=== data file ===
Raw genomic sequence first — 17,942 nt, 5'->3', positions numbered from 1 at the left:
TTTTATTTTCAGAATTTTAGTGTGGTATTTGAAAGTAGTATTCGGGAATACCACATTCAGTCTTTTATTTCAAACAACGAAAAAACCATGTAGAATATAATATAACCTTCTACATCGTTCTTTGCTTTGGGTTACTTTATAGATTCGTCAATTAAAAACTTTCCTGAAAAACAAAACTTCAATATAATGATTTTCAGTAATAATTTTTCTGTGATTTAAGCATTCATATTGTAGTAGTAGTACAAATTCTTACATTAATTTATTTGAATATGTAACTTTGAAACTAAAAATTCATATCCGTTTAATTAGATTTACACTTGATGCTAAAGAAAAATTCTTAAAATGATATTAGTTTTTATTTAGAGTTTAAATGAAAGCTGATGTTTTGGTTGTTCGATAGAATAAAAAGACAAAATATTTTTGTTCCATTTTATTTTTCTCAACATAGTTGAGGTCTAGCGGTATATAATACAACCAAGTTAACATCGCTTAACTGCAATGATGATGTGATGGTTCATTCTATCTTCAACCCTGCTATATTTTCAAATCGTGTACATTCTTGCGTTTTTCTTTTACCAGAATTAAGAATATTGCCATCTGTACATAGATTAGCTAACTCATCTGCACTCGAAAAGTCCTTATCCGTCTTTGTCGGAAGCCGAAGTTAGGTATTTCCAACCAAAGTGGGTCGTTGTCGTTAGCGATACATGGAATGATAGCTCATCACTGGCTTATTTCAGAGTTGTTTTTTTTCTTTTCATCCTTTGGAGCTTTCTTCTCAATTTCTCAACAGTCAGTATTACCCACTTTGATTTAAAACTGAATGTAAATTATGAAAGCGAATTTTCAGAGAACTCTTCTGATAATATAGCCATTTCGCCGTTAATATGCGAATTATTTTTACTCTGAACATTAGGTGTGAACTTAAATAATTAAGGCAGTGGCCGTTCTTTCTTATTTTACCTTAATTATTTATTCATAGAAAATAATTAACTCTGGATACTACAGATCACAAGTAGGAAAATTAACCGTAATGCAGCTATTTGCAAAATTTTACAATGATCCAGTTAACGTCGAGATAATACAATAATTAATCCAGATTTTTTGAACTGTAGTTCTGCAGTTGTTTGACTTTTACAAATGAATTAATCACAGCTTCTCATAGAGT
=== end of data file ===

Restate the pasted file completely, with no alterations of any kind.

Raw genomic sequence first — 17,942 nt, 5'->3', positions numbered from 1 at the left:
TTTTATTTTCAGAATTTTAGTGTGGTATTTGAAAGTAGTATTCGGGAATACCACATTCAGTCTTTTATTTCAAACAACGAAAAAACCATGTAGAATATAATATAACCTTCTACATCGTTCTTTGCTTTGGGTTACTTTATAGATTCGTCAATTAAAAACTTTCCTGAAAAACAAAACTTCAATATAATGATTTTCAGTAATAATTTTTCTGTGATTTAAGCATTCATATTGTAGTAGTAGTACAAATTCTTACATTAATTTATTTGAATATGTAACTTTGAAACTAAAAATTCATATCCGTTTAATTAGATTTACACTTGATGCTAAAGAAAAATTCTTAAAATGATATTAGTTTTTATTTAGAGTTTAAATGAAAGCTGATGTTTTGGTTGTTCGATAGAATAAAAAGACAAAATATTTTTGTTCCATTTTATTTTTCTCAACATAGTTGAGGTCTAGCGGTATATAATACAACCAAGTTAACATCGCTTAACTGCAATGATGATGTGATGGTTCATTCTATCTTCAACCCTGCTATATTTTCAAATCGTGTACATTCTTGCGTTTTTCTTTTACCAGAATTAAGAATATTGCCATCTGTACATAGATTAGCTAACTCATCTGCACTCGAAAAGTCCTTATCCGTCTTTGTCGGAAGCCGAAGTTAGGTATTTCCAACCAAAGTGGGTCGTTGTCGTTAGCGATACATGGAATGATAGCTCATCACTGGCTTATTTCAGAGTTGTTTTTTTTCTTTTCATCCTTTGGAGCTTTCTTCTCAATTTCTCAACAGTCAGTATTACCCACTTTGATTTAAAACTGAATGTAAATTATGAAAGCGAATTTTCAGAGAACTCTTCTGATAATATAGCCATTTCGCCGTTAATATGCGAATTATTTTTACTCTGAACATTAGGTGTGAACTTAAATAATTAAGGCAGTGGCCGTTCTTTCTTATTTTACCTTAATTATTTATTCATAGAAAATAATTAACTCTGGATACTACAGATCACAAGTAGGAAAATTAACCGTAATGCAGCTATTTGCAAAATTTTACAATGATCCAGTTAACGTCGAGATAATACAATAATTAATCCAGATTTTTTGAACTGTAGTTCTGCAGTTGTTTGACTTTTACAAATGAATTAATCACAGCTTCTCATAGAGT